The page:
Aside from its historical importance as one of the first Japanese vampire films and one of the earliest vampire films set in contemporary times, this boasts a very charismatic performance from Amachi. The film also has numerous impressive shots (with especially excellent use made of mirrors throughout the film), nice use of widescreen photography (with some breathtaking outdoor shots), very moody lighting and some striking minimalist set designs. Unfortunately, these pluses are all but thrown out the window by an awful final 20 minutes. Once Tamio, Itsuko and a slew of police invade the underground castle, the movie pretty much becomes an unintentionally hilarious disaster. For starters, the sets look incredibly cheap, with floors and walls wobbling throughout the action. Secondly, the fight choreography is terrible, with the vampire suddenly going all Errol Flynn with a fencing sword. The strongman's descent into a pool of bubbling water is done with all the finesse of Tor Johnson and watching the dwarf chase the screaming leading lady around all over the place is just plain comical.



Confused mythology doesn't help matters. I could care less about the fusion of vampire and werewolf tendencies for the villain, but little is explained. The link between his bloodline and the heroine's isn't adequately explained either (he does mention he likes the taste of their blood, but that doesn't count). Neither is how he became a vampire in the first place or who / what the dwarf, old woman and strongman are. Why does the moon turn him into a murderous beast throughout the film, but at the very end turn him into a white-haired corpse? There are lots of frustrating inconsistencies here. Too bad.




Nakagawa also made the impressive THE GHOST OF KASANE SWAMP (1957) and THE GHOST OF YOTSUYA (1959), as well as JIGOKU (1960), which many claim is the first gore film. Watch any of those and skip this one.

★★

Sunday, January 29, 2012

555 (1988)

Directed by:
Wally Koz


One of the original direct-to-video gore flicks, 555 pretty much typifies no budget 1980s shot-on-video product, with bad acting, even worse dialogue, a silly plot, porno-level sets, visible boom mics, techinical boo-boo's right and left and buckets of blood. As an added bonus, this throws in five topless scenes. It was made by Wally Koz and his Chicago-based, one-shot King Video Productions and was a family affair, featuring contributions from others in the Koz clan. Just scanning the credits, you'll see that Linda Koz was the associate producer, first assistant director, production manager and assistant editor, Roy Koz wrote it, was the still photographer, provided props and plays one of the victims, Sophie Koz was in charge of wardrobe, Walter Koz Sr. was the location scout and "mom" was the caterer. In addition to directing, Wally produced, edited, came up with the original idea and even provided the voice of the police captain. The VHS was (probably self-) distributed through a company called Slaughter House Entertainment. This was their only release and must have been a small one because no video store in my area even carried this title. In 2011, the film got its first official DVD release through Massacre Video.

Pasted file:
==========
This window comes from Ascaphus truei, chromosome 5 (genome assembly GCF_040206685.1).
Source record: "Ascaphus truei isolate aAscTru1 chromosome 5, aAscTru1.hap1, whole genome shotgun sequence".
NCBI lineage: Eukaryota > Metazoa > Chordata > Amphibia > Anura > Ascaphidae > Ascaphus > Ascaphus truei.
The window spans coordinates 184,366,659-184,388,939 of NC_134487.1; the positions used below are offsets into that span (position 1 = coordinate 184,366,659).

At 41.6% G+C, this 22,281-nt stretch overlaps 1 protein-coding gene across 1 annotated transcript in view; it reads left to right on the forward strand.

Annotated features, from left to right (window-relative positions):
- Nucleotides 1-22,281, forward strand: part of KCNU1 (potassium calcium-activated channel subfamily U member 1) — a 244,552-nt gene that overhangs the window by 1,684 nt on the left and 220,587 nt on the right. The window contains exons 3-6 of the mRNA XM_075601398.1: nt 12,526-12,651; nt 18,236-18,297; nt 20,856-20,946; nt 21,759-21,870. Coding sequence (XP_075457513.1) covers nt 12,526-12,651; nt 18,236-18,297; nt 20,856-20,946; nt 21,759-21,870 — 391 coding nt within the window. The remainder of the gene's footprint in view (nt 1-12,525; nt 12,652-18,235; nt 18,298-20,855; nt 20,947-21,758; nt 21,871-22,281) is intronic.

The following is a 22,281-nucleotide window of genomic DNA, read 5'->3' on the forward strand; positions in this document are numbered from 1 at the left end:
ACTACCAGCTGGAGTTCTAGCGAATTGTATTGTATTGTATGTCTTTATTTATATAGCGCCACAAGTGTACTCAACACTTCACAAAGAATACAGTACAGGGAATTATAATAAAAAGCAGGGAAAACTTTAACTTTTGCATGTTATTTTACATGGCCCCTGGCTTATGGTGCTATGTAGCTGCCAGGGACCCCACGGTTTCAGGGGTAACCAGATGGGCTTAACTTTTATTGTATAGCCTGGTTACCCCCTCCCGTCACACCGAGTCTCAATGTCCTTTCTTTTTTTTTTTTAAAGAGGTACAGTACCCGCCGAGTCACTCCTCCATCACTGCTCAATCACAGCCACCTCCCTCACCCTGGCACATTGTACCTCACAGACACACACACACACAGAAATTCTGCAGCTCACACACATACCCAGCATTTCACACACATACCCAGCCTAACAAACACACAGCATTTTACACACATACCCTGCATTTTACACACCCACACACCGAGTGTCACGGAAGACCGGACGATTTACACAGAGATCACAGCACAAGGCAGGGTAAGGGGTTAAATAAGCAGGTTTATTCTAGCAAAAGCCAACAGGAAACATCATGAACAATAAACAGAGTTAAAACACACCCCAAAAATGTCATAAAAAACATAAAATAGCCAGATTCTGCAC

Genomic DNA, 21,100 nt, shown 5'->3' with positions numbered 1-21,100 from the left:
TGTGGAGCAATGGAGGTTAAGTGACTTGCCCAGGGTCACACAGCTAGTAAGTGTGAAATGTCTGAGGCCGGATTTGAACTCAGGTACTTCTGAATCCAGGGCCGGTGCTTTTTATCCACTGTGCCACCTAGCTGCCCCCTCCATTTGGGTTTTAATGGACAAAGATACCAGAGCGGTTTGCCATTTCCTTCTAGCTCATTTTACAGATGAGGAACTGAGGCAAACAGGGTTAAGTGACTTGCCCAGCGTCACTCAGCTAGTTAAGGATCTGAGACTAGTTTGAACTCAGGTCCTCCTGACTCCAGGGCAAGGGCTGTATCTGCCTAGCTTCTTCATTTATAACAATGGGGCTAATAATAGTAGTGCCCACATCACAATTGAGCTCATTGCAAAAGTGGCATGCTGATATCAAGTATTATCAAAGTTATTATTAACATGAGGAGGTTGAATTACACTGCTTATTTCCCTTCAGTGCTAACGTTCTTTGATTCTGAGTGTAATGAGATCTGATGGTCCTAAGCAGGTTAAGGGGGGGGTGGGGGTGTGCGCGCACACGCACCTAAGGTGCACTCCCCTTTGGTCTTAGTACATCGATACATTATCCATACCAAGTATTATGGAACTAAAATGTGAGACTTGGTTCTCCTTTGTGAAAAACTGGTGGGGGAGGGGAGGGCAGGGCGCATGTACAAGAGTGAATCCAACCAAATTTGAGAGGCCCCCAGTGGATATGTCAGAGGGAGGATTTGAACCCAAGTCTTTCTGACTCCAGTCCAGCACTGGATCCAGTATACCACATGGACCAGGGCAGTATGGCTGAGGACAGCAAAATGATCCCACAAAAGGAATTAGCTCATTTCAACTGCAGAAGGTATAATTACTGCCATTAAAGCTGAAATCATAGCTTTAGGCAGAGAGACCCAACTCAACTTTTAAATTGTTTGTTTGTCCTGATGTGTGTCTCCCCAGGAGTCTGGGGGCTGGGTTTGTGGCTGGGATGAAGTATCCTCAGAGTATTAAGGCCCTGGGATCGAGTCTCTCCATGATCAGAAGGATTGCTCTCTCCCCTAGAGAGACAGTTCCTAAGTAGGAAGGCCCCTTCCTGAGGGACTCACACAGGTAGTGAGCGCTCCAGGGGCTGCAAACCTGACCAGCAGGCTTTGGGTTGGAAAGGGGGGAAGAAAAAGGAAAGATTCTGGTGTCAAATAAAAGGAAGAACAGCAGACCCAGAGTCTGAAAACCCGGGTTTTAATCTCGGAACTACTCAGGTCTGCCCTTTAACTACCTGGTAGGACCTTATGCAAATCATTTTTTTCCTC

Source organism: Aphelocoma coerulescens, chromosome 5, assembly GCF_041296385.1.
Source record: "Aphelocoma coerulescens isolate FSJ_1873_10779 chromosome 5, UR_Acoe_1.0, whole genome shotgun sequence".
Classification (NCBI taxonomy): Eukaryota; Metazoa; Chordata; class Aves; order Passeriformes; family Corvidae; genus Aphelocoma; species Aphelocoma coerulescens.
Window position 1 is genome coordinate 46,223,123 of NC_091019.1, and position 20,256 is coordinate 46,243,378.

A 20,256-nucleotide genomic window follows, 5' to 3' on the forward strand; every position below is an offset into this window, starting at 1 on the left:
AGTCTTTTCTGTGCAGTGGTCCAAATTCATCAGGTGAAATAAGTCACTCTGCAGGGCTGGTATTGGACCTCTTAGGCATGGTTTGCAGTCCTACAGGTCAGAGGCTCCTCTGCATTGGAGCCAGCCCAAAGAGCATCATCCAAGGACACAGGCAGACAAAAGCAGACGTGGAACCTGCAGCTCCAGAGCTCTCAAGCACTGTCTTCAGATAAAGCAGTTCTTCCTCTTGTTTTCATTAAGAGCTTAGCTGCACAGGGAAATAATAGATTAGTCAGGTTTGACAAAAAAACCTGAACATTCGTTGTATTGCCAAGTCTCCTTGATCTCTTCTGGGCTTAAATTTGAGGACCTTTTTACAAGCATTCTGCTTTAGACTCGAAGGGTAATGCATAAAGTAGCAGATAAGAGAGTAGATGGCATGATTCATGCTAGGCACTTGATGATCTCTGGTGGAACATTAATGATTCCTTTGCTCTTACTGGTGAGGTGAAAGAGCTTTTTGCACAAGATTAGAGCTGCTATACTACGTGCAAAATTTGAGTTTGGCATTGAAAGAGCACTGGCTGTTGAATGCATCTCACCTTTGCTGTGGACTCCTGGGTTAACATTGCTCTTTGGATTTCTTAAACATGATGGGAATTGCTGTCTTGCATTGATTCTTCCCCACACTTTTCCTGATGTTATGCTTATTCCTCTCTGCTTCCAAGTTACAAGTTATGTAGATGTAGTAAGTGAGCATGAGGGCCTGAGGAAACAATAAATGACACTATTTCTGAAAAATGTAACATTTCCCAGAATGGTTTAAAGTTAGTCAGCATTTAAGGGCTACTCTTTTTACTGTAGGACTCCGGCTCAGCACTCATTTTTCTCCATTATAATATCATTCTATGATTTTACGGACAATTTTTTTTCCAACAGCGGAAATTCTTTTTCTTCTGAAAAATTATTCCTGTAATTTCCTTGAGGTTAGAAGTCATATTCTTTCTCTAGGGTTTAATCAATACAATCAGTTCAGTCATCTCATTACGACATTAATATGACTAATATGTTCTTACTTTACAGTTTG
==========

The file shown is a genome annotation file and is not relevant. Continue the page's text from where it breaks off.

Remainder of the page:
After opening credits on a gaudy pink background, a young couple are preparing to get it on at the beach at night when they're surprised by a psycho who promptly decapitates the guy and leaves his girl writhing and screaming as blood is flung onto her nude body from off-screen. Hearing the commotion, retired army colonel Peter Wayne (Charles Fuller) gets there just in time to catch a glimpse of the killer; a long-haired hippie in a flowered shirt and bell bottom jeans. At the police station, while he's filing his report, he's all but hassled by Sgt. Conner (Greg Kerouac), who is instantly suspicious of the colonel's story and quick to try to pin the blame onto him. His partner Detective Haller (B.K. Smith) and district attorney Ralph Kennedy (Greg Neilson) are also assigned the case. Everyone is annoyed by the presence of pushy female reporter Susan Rather (Mara-Lynn Bastian), who's sleeping with Ralph and not above doing whatever it takes to get the story as we will later see.